Electrical & Solar

Camper van solar panels and electrical systems can frequently turn people off since they appear to be highly high-tech. In truth, it’s simpler than you think, may save you a lot of money, and can make your life much easier when driving.

Contents Table

by an explorer

1. How much solar energy do I require for my van?
The first step is to determine how many watts of solar power you require for your camper van. This video explains the calculations that must be performed in order to provide the appropriate amount of electricity for your van conversion.


2. Rigid Solar Panels vs. Flexible Solar Panels
The Benefits of Rigid Solar Panels for a Van
They allow for a solar panel mount that can be adjusted.
They dissipate heat more effectively because they are one inch off the roof, allowing air to flow underneath and cool the solar panels.
Flexible solar panels are slightly more powerful.
When put on a flat roof, some flexible solar panels have been discovered to pool water, causing debris to settle and causing damage.
Flexible solar panels are less durable. Flexible solar panels might be scratched if something falls on them. Flexible solar panels are a dangerous alternative if you frequently stay in a campground with a lot of trees.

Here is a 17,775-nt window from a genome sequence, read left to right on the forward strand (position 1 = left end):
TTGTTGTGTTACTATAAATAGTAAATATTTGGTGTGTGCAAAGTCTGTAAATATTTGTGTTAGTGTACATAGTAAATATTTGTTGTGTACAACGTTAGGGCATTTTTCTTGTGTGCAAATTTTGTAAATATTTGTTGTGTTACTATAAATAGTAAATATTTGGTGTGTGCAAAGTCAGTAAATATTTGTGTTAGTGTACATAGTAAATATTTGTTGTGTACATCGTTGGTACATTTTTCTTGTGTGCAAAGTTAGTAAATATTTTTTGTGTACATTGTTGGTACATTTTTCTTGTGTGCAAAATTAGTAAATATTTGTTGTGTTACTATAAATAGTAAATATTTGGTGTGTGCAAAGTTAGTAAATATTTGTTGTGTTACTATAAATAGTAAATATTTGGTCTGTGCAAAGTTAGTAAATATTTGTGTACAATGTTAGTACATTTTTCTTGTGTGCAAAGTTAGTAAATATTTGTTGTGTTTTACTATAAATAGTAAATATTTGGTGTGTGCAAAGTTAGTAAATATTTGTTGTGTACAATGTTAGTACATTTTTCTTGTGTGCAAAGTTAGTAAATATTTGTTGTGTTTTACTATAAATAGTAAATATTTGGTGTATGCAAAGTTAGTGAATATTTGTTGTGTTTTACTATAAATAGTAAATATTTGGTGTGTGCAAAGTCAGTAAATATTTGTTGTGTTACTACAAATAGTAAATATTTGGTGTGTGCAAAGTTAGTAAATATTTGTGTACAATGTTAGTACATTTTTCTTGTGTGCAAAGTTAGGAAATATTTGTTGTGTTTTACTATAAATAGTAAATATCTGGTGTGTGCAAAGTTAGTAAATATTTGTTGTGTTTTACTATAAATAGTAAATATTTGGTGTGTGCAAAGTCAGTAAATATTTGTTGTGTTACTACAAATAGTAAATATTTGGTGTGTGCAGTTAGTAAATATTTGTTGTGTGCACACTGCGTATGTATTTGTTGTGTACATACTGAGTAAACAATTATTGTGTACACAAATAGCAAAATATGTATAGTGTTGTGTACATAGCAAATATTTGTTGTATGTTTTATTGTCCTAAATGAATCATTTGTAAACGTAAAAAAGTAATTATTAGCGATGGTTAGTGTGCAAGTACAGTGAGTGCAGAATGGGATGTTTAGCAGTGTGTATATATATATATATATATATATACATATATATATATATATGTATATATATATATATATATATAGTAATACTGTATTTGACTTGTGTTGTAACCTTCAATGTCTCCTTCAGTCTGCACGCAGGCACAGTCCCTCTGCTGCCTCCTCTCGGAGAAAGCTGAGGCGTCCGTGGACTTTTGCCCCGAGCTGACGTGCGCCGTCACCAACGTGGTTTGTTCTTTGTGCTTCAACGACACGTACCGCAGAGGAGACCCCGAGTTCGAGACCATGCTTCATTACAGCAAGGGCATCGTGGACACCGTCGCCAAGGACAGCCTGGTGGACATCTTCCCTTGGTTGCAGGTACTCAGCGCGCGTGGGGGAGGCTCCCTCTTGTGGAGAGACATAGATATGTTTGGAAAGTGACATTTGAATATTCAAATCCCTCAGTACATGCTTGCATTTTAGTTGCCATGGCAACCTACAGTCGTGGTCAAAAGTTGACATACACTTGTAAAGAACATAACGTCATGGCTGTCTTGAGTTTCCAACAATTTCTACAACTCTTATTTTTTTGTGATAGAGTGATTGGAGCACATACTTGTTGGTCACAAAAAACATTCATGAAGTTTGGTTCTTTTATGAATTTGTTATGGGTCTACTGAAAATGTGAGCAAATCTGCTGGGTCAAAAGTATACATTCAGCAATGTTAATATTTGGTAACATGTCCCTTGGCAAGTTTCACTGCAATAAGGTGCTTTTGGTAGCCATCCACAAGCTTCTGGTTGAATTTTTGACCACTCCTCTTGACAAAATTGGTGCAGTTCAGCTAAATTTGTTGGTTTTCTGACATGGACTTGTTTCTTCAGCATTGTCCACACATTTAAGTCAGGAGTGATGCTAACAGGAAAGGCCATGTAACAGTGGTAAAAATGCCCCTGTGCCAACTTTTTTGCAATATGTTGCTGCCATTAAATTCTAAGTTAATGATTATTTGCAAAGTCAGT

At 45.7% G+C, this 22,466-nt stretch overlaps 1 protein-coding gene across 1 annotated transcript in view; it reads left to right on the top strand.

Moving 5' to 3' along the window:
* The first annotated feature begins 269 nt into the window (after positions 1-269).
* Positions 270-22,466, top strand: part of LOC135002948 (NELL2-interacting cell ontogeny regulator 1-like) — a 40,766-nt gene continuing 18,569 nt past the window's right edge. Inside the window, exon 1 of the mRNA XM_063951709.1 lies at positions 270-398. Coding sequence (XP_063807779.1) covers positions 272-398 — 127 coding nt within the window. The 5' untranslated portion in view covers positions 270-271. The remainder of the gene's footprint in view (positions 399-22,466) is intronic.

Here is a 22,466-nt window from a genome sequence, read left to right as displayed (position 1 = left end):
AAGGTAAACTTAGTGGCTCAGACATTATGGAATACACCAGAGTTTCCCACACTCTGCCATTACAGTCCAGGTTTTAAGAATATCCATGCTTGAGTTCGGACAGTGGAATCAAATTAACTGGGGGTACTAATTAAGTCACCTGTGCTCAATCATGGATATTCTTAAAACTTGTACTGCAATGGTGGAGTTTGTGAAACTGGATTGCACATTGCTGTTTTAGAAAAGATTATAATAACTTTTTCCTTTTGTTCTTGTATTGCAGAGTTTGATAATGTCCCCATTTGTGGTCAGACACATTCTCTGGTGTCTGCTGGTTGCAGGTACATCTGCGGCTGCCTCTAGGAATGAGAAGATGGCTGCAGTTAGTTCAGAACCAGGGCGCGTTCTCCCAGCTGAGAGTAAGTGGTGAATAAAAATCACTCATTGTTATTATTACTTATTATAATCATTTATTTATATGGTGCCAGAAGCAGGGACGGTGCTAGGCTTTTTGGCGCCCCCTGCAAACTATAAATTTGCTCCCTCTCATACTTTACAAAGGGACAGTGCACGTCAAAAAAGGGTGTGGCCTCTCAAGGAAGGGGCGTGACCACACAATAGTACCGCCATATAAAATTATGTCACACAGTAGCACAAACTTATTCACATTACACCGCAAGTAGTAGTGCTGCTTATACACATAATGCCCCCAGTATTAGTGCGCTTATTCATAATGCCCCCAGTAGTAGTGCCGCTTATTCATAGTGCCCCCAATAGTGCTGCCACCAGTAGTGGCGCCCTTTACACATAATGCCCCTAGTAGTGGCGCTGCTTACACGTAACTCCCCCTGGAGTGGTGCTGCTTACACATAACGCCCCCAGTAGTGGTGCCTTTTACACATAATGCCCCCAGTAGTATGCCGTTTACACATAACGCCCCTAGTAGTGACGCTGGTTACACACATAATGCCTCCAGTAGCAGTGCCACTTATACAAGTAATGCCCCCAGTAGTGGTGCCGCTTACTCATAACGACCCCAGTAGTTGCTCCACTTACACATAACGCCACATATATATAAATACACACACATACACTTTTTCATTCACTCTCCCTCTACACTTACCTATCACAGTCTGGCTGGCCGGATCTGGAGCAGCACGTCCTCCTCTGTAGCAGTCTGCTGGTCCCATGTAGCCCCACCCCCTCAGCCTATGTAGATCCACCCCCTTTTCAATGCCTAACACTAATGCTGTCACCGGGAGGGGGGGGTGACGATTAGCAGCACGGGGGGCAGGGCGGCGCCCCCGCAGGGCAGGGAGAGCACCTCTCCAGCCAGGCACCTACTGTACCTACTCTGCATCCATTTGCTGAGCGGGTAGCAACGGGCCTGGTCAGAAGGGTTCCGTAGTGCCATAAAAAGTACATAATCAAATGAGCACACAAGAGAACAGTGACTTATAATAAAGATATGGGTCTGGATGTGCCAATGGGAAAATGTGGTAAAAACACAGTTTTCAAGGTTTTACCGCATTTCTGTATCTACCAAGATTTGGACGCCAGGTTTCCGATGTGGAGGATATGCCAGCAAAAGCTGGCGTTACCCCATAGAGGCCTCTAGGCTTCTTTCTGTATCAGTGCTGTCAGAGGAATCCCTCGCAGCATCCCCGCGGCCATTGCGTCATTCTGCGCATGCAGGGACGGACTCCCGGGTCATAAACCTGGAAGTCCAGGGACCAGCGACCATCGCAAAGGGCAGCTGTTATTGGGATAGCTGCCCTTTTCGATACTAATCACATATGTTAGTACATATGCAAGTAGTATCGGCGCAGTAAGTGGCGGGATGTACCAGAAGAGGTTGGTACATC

Renogy Complete Solar Panel Kit 200 Watts 12 Volt

Ryobi Lithium-Ion 18-Volt ONE+ Cordless Drill

Kit for Impact Driving

The Benefits of Flexible Solar Panels for a Van
They are less bulky and thus more visually pleasing.
They are more discrete, so no one will suspect you are living in your van.
Weight reduction.
Bending up to 30 degrees allows for greater solar exposure.
You can avoid drilling holes in your roof by using double-sided mounting tape, Velcro, or adhesive like Dicor lap sealant.
Water leakage can also be increased by drilling holes.

We couldn’t discover any flexible solar panel kits, so you’ll have to buy the components separately…

ALLPOWERS Flexible Solar Panel 100 Watts 18 Volts and 12 Volts are required.

Renogy Battery 12V 200Ah is a pure gel deep cycle battery. Renogy batteries are regarded for being extremely dependable, safe, and long-lasting, which is why we recommend them.

BESTEK 1000W Power Inverter – This is one of the most basic and inexpensive inverters available, and it will enough for the majority of van residents. In step 5, we go through what inverters are used for and how to install them.

ALLPOWERS 20A Solar Charger Controller – The charge controller limits the amount of electricity drawn from the batteries. It prevents overcharging, which can harm battery performance and raise safety concerns.

ALLPOWERS 20-foot, 10-gauge solar adaptor cable with MC4 female and male connections for connecting the solar panel to the charger controller.

ALLPOWERS MC4 Male and Female Cable Connectors are used to connect solar panels in series. Watch the video at the bottom of the page to see whether you should connect your solar panels in series or parallel.

Male and female ALLPOWERS Branch Connectors are used to connect your solar panels in parallel.

Renogy 16FT 12 AWG Wire connects your charge controller to your battery.

ALLPOWERS MC4 Connector Assembly Tool – Extremely useful for assembling bespoke Mc4 wires. For severing connections that have already been joined together.

VELCRO Extreme Outdoor – Using Velcro rather than a permanent glue allows you to position your solar panel to face the sun.